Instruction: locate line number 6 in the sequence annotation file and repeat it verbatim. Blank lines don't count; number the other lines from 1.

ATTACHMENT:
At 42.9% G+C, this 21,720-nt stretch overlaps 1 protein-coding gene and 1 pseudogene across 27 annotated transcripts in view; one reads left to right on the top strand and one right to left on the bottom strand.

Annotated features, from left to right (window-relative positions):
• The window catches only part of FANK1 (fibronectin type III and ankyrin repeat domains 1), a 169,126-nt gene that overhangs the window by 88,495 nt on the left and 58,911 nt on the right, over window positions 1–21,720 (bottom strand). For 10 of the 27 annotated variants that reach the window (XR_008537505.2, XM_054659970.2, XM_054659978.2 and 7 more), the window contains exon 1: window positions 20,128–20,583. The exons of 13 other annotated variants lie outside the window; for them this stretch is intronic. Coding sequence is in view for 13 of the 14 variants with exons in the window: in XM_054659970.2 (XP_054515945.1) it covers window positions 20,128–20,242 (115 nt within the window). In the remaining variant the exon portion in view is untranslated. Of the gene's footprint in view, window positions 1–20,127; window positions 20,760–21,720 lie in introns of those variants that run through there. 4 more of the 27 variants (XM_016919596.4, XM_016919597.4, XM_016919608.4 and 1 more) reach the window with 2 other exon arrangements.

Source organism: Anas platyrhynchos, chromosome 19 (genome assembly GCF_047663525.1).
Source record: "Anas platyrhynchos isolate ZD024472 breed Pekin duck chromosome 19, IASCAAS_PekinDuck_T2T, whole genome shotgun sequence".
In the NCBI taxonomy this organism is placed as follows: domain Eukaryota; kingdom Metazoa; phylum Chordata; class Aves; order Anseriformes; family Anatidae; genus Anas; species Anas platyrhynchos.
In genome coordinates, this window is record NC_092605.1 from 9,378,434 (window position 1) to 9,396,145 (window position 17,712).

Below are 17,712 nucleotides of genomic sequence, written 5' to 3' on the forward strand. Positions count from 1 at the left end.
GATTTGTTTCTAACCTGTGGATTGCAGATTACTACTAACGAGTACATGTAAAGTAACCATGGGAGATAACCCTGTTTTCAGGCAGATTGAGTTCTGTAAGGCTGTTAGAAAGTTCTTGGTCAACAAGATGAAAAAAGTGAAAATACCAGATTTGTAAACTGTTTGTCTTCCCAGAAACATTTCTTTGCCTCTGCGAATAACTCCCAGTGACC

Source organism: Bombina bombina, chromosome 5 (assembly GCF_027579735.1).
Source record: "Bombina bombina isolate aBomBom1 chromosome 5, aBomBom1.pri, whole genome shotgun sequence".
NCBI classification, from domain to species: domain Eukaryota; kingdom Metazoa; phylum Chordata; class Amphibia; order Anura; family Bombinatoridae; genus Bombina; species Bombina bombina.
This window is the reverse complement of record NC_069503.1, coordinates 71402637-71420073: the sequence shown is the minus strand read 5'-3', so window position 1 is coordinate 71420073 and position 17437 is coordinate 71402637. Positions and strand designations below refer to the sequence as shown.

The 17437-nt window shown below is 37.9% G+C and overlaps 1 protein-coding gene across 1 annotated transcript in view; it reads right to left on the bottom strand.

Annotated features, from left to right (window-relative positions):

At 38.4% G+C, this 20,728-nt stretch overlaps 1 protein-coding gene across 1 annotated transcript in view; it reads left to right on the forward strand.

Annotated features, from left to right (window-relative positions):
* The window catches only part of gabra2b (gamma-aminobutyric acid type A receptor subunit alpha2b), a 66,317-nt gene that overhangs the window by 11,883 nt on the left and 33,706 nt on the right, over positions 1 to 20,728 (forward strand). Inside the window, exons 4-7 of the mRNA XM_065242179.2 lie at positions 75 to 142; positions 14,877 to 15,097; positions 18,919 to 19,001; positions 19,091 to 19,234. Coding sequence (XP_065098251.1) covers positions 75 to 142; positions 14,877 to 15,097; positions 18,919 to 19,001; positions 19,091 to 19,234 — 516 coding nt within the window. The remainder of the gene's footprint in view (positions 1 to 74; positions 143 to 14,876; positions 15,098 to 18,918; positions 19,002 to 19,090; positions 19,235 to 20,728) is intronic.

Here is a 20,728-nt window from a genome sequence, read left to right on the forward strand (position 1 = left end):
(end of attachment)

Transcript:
In the NCBI taxonomy this organism is placed as follows: domain Eukaryota; kingdom Metazoa; phylum Chordata; class Aves; order Anseriformes; family Anatidae; genus Anas; species Anas platyrhynchos.